The Group of Seven industrialized nations on Tuesday vowed to work to safely evacuate their citizens from Afghanistan following the unexpectedly swift takeover by the Taliban, while urging the militant group to respect human rights in the country and prevent terrorism.

During a virtual meeting of the G-7 leaders to discuss Afghanistan, U.S. President Joe Biden conveyed his intention to stick to his self-imposed deadline of Aug. 31 for completing the withdrawal of American troops there as he seeks to end the war that started following the terror attacks of Sept. 11, 2001 on the United States.

U.S. President Joe Biden speaks about the situation in Afghanistan in the Roosevelt Room of the White House on Aug. 24, 2021 in Washington. (Getty/Kyodo)

His remarks came as U.S. allies such as Britain and France have reportedly been calling on Washington for easing the timeline amid the ongoing international airlift operations from Afghanistan to help people flee from the Taliban rule.

A joint statement issued by the G-7 leaders following their meeting did not mention the U.S. troop withdrawal deadline, only emphasizing that their "immediate priority is to ensure the safe evacuation of our citizens and those Afghans who have partnered with us and assisted our efforts over the past twenty years."

Japanese Prime Minister Yoshihide Suga told reporters that Tokyo will work closely with the other G-7 members on efforts to evacuate people from Afghanistan and that his country is prepared to help support refugees who flee Afghanistan to neighboring countries.

Biden said during the meeting that the United States is "currently on pace" to finish pulling out its troops by the end of the month, according to White House Press Secretary Jen Psaki.

But he also made clear that completion of the mission by the deadline "depends on continued coordination with the Taliban, including continued access for evacuees to the airport" and asked the Pentagon and the State Department for "contingency plans" to adjust the timeline should that become necessary, Psaki said in a statement.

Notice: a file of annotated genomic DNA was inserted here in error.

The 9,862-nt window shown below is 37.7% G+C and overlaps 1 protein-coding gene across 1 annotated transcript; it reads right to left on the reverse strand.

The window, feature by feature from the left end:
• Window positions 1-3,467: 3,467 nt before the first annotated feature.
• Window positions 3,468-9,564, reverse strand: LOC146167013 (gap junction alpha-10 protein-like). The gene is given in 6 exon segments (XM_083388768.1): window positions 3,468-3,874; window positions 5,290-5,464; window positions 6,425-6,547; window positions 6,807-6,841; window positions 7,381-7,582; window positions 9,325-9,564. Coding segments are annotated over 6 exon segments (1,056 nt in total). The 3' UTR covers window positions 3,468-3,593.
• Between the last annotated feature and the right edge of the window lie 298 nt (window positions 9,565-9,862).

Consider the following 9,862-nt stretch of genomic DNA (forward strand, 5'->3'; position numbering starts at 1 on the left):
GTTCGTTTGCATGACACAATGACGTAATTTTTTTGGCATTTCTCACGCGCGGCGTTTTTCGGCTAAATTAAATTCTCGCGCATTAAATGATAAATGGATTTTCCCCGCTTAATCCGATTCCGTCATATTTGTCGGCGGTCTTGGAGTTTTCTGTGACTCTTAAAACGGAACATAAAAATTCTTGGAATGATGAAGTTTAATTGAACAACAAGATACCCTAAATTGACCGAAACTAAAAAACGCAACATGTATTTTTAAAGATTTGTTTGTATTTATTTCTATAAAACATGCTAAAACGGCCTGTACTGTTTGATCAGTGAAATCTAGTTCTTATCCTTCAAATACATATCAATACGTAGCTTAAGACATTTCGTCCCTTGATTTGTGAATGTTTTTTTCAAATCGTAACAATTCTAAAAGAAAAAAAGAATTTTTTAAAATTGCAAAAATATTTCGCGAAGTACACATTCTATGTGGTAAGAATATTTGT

Taliban spokesman Zabihullah Mujahid said Tuesday his group will accept no extensions of the deadline.

Biden said later in the day that "the sooner we can finish the better," noting that each day of operations brings "added risk" to U.S troops due to threats from an Islamic State-affiliated terror group in Afghanistan.

"Every day we're on the ground is another day we know that ISIS-K is seeking to target the airport and attack both U.S. and allied forces and innocent civilians," he said.

Japanese Prime Minister Yoshihide Suga participates in an online summit meeting of the Group of Seven industrialized nations at the prime minister's office in Tokyo on Aug. 24, 2021. (Photo courtesy of Cabinet Public Relations Office)(Kyodo)

The international airport in Afghanistan's capital Kabul has been flooded by people seeking to escape from the Islamist group that returned to power earlier this month after being ousted by U.S.-led forces in 2001.

Foreign governments are rushing to airlift citizens out of the country, with the Japanese Self-Defense Forces sending three transport planes.

With attention growing as to whether a Taliban-led Afghanistan government will be recognized by foreign powers, the G-7 leaders said the group will be held accountable on human rights in Afghanistan, including those of women, and efforts to prevent a resurgence in terrorism.

"Any future Afghan government must adhere to Afghanistan's international obligations...We will judge the Afghan parties by their actions, not words," they said in a joint statement.

They also called on all parties in Afghanistan to "work in good faith to establish an inclusive and representative government, including with the meaningful participation of women and minority groups."

The Taliban, which controlled Afghanistan from 1996 to 2001, has promised to uphold women's rights "within the framework of Islam" amid concerns liberties will be significantly eroded under their strict implementation of shariah law.

Biden, who has faced criticism over the chaotic evacuation scenes at the Kabul airport, has defended the withdrawal of American troops in a process that was started by his predecessor Donald Trump, saying "there was never a good time" to exit.

The United States began the war in Afghanistan against the al-Qaida organization behind the Sept. 11 terror attacks as well as the Taliban, which harbored the group.

In April this year, Biden announced that he would withdraw all the U.S. troops in Afghanistan by the upcoming 20th anniversary of the terror attacks, saying it was "time to end America's longest war." In July, the deadline was moved up to Aug. 31.

But as the Taliban seized city after city before taking control of Kabul on Aug. 15, Afghanistan's security forces collapsed in a matter of days, and President Ashraf Ghani fled the country.

The Biden administration has been forced to send thousands of troops to the war-torn country to assist with evacuation operations.

The G-7 members are Britain, Canada, France, Germany, Italy, Japan and the United States, as well as the European Union. U.N. Secretary General Antonio Guterres and Jens Stoltenberg, secretary general of the North Atlantic Treaty Organization, were also invited to the G-7 summit meeting on Tuesday.